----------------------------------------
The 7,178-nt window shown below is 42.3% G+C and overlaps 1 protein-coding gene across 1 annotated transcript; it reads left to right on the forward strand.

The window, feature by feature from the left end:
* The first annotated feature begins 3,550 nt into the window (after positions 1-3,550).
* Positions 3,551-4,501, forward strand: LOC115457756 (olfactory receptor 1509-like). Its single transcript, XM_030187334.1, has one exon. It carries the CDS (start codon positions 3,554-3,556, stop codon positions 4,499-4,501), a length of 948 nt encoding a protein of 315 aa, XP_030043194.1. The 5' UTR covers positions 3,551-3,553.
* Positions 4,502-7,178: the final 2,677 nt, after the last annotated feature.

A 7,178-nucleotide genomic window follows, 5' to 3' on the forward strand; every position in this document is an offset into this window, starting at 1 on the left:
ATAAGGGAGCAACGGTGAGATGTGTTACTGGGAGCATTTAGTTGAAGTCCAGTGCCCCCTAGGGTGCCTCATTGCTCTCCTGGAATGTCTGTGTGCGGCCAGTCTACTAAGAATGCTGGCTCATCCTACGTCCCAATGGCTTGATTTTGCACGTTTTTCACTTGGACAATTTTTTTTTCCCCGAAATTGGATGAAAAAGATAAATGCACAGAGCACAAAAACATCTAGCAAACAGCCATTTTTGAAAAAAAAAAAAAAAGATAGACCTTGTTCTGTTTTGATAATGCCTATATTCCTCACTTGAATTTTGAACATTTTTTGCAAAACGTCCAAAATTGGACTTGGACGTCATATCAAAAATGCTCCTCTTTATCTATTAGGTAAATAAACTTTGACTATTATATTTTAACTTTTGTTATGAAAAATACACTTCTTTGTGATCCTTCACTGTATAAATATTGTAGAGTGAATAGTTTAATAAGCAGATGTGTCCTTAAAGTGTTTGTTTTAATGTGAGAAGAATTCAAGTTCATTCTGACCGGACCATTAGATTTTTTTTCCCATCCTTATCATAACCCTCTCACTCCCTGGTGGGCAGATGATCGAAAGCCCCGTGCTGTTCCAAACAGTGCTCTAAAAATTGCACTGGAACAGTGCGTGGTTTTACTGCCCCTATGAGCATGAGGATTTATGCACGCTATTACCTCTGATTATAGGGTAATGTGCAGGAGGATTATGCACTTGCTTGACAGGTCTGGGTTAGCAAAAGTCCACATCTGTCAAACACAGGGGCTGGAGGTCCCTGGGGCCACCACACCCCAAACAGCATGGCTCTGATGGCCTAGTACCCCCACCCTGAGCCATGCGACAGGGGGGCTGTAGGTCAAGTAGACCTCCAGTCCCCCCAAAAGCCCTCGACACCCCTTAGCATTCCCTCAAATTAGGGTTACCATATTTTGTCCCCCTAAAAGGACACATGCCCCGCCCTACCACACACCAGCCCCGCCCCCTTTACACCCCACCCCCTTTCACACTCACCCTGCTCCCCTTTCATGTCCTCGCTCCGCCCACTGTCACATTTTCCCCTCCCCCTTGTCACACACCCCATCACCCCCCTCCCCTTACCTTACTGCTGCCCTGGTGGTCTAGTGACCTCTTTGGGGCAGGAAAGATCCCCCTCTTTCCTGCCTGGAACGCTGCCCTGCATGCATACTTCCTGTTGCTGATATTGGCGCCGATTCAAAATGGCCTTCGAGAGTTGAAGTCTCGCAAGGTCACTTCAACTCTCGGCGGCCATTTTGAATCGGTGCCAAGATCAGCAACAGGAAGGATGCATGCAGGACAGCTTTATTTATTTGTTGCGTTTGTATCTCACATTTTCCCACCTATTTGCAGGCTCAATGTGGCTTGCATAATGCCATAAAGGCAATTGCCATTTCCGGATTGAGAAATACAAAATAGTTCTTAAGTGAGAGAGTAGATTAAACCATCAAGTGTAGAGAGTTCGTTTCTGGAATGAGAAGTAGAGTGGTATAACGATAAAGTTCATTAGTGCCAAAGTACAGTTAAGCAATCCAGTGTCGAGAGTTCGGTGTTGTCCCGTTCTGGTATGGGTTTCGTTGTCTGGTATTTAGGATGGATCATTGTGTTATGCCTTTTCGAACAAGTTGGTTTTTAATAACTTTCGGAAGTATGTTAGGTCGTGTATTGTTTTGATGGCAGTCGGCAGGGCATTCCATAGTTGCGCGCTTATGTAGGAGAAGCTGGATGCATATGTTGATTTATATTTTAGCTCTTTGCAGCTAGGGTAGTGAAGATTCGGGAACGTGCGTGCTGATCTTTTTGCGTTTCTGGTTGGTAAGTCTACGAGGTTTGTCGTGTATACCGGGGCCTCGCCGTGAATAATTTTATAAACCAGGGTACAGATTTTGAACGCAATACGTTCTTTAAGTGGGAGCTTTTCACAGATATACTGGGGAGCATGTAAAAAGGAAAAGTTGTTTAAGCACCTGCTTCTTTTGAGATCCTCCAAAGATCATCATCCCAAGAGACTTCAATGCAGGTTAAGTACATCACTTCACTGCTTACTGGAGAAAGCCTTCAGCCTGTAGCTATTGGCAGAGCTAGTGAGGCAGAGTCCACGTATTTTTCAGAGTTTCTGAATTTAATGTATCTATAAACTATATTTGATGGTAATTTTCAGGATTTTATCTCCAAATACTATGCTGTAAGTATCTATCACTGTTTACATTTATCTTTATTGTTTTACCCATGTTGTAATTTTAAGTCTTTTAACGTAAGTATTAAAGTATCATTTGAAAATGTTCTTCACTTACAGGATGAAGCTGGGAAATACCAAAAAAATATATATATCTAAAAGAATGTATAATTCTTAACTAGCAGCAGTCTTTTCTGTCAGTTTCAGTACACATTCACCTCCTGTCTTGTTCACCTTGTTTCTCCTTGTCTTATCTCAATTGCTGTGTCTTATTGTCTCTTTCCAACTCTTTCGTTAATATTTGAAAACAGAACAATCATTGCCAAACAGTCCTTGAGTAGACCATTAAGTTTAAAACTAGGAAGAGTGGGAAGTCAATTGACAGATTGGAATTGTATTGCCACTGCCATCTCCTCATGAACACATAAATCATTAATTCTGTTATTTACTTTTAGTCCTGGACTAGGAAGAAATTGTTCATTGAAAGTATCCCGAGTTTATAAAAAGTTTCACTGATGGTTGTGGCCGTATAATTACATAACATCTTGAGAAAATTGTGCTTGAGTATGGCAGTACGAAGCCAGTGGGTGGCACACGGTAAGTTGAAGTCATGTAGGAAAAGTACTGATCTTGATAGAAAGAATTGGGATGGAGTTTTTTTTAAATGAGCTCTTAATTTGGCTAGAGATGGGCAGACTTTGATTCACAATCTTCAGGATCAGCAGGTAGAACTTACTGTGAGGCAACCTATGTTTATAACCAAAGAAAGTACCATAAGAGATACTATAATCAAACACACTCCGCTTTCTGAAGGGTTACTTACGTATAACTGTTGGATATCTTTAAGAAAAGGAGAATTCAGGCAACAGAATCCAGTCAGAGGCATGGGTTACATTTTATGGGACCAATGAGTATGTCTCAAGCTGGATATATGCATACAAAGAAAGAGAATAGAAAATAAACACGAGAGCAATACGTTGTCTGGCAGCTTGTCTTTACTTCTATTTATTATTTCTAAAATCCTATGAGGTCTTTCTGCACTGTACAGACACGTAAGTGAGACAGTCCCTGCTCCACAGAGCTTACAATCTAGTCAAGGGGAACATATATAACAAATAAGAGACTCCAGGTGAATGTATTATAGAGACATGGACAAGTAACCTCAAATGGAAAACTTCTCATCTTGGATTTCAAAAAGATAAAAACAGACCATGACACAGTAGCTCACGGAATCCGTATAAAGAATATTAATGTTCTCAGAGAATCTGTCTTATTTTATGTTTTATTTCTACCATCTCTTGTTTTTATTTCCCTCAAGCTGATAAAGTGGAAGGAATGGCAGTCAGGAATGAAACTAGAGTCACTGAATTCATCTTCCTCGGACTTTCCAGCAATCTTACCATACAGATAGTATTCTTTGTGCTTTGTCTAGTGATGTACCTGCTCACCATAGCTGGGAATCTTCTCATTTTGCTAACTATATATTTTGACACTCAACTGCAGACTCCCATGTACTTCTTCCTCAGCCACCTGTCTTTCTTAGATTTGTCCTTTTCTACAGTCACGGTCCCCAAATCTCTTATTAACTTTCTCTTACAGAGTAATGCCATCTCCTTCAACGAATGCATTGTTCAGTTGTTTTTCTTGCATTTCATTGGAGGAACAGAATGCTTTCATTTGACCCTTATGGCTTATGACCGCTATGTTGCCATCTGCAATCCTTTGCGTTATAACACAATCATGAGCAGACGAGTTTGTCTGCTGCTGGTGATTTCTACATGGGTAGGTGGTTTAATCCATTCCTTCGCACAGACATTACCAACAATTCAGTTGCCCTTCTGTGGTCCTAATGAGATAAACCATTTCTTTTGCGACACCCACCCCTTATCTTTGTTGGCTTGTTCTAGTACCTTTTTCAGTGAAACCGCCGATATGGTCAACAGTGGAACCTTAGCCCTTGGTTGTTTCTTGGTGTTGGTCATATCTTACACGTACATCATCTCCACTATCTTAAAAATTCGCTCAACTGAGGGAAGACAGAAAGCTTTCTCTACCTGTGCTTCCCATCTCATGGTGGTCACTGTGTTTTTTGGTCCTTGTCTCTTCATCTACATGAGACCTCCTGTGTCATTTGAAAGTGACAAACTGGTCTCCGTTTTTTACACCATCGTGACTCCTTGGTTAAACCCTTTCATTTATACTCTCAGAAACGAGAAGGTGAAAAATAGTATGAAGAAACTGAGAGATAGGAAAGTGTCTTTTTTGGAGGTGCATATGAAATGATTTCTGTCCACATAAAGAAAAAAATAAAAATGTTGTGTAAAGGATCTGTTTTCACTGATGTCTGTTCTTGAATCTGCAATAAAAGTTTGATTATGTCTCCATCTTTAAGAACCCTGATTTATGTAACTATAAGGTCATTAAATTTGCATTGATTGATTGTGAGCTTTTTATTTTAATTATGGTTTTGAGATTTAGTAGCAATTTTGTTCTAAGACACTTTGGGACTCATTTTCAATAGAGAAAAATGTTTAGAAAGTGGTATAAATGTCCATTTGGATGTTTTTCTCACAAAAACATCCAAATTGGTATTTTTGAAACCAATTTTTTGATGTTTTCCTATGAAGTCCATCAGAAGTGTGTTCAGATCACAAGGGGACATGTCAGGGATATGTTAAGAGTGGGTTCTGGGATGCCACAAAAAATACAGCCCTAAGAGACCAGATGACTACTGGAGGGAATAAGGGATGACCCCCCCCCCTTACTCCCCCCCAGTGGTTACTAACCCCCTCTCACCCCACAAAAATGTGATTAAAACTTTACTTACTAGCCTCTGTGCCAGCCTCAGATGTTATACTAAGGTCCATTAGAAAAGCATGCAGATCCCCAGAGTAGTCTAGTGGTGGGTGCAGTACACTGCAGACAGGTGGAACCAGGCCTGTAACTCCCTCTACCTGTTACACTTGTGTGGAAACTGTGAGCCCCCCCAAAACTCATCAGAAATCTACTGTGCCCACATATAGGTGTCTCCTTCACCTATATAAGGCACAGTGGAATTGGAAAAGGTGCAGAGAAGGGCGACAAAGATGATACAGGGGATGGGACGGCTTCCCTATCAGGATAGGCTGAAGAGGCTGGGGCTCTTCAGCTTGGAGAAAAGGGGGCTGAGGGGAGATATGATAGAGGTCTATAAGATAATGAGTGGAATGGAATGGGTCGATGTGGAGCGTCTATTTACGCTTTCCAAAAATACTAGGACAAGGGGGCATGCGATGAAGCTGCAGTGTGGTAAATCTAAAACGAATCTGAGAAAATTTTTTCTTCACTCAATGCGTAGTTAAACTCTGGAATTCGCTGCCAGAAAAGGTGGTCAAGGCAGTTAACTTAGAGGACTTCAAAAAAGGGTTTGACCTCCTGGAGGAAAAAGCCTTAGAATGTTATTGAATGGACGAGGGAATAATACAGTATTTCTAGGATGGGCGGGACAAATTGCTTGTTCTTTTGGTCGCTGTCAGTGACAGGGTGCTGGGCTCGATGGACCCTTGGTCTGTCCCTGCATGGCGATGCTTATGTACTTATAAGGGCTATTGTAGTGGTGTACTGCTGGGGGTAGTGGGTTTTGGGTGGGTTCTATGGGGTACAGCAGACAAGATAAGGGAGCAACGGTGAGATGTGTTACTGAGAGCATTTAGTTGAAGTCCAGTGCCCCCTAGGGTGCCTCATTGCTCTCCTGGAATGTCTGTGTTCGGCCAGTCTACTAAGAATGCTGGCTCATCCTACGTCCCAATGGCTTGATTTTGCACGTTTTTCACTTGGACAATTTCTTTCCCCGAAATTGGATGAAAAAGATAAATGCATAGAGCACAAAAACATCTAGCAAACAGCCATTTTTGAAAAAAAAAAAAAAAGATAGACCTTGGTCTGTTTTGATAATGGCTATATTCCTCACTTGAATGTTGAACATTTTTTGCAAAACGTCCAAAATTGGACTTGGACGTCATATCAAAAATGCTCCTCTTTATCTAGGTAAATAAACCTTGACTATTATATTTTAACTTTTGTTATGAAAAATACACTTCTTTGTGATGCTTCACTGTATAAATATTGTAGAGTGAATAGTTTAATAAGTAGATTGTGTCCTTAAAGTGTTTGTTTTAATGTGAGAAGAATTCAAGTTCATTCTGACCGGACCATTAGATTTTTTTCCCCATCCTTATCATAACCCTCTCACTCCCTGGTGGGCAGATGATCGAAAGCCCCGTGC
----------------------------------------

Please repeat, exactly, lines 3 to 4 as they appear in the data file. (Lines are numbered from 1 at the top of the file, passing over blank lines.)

* The first annotated feature begins 3,550 nt into the window (after positions 1-3,550).
* Positions 3,551-4,501, forward strand: LOC115457756 (olfactory receptor 1509-like). Its single transcript, XM_030187334.1, has one exon. It carries the CDS (start codon positions 3,554-3,556, stop codon positions 4,499-4,501), a length of 948 nt encoding a protein of 315 aa, XP_030043194.1. The 5' UTR covers positions 3,551-3,553.